City Council Told That Fire And Police Pension To Cost $14.4 Million This Year; Consultants Hired To Study Fund

Tuesday, July 23, 2013

The City Council was told Tuesday that the fire and police pension fund will cost $14.4 million in the upcoming budget.

Travis McDonough, chief of staff to Mayor Andy Berke, said that amount is up $2.1 million from the previous year.

He said if reforms are not taken "it will be up $1 million the year after that, and the year after that, and on and on."

"It is time to address the issue squarely on," he said.

The city is hiring consultants out of Philadelphia to help bring changes to the fund. Public Financial Management will be paid $90,500, plus expenses.

Mr. McDonough said the same group recently helped the city of Lexington, Ky., reduce its unfunded pension liabilities by 45 percent. 

He said Mayor Berke and his staff have been holding numerous meetings on the pension issue, including numerous sessions with the Fire and Police Pension Board.

He said there is agreement that changes need to be made that will continue to attract fire and police personnel to have long careers with the city, while at the same time "being responsible to the taxpayers."

Mr. McDonough said members of a task force on the issue will be announced soon. He said it will include current and retired fire and police personnel as well as community members.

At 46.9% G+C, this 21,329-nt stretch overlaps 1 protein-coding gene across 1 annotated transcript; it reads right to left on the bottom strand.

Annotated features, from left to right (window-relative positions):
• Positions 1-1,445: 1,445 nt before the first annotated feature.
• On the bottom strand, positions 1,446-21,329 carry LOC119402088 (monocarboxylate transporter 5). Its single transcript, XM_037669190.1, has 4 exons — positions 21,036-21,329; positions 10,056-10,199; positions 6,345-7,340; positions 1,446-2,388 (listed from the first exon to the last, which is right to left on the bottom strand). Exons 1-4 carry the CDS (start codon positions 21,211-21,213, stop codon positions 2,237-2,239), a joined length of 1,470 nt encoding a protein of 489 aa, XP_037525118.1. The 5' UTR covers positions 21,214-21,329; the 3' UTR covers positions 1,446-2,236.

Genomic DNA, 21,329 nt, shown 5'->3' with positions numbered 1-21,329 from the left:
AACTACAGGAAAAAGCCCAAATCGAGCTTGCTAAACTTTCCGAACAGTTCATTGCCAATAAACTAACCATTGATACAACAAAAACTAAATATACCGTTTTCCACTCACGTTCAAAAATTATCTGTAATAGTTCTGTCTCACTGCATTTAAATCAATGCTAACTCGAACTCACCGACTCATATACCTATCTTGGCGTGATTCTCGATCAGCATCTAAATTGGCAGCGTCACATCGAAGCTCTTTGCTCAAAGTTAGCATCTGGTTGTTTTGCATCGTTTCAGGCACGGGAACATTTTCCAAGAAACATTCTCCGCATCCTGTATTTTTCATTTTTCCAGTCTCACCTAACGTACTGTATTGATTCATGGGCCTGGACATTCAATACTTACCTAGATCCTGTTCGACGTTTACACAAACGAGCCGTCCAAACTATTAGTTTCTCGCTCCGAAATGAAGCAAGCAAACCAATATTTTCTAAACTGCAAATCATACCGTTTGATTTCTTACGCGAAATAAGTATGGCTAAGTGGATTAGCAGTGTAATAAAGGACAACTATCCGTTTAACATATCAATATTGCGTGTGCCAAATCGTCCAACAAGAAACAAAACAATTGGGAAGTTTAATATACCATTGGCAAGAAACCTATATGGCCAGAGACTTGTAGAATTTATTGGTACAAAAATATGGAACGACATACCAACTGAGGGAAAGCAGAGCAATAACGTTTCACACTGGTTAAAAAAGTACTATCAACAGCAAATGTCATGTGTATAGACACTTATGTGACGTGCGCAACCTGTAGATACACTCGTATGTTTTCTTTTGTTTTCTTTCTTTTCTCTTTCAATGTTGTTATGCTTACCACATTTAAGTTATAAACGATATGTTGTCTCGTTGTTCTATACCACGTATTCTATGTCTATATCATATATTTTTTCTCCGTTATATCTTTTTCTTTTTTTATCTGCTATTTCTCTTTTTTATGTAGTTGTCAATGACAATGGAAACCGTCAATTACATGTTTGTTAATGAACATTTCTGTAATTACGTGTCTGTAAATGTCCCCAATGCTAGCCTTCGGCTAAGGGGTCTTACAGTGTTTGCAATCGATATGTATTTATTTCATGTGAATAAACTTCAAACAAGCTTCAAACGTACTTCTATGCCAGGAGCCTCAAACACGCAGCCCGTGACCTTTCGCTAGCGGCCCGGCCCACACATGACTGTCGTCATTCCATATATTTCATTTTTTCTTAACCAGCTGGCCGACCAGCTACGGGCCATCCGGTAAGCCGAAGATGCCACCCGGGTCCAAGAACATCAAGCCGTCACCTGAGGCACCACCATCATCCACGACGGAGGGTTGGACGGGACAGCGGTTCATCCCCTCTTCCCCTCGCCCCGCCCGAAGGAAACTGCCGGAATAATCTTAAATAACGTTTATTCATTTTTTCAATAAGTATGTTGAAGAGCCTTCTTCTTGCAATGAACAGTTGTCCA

Terry Knowles, president of the Fire and Police Pension board, said, “While this was not our preferred method to address the City’s concerns with our Fund, the Board looks forward to working with the Task Force and participating in these important discussions about our Plan and the impact possible changes will have on Police Officers, Firefighters and their families. 

"The Board has asked for greater representation on the Task Force to ensure this process is a collaborative effort that operates in an open, transparent and fair manner rather than one with a predefined outcome. I strongly believe this is the right position to have, especially given how city administrators have already indicated a fundamental bias against certain features of the Plan, including the DROP, cost-of-living adjustment and 25-year retirement.”



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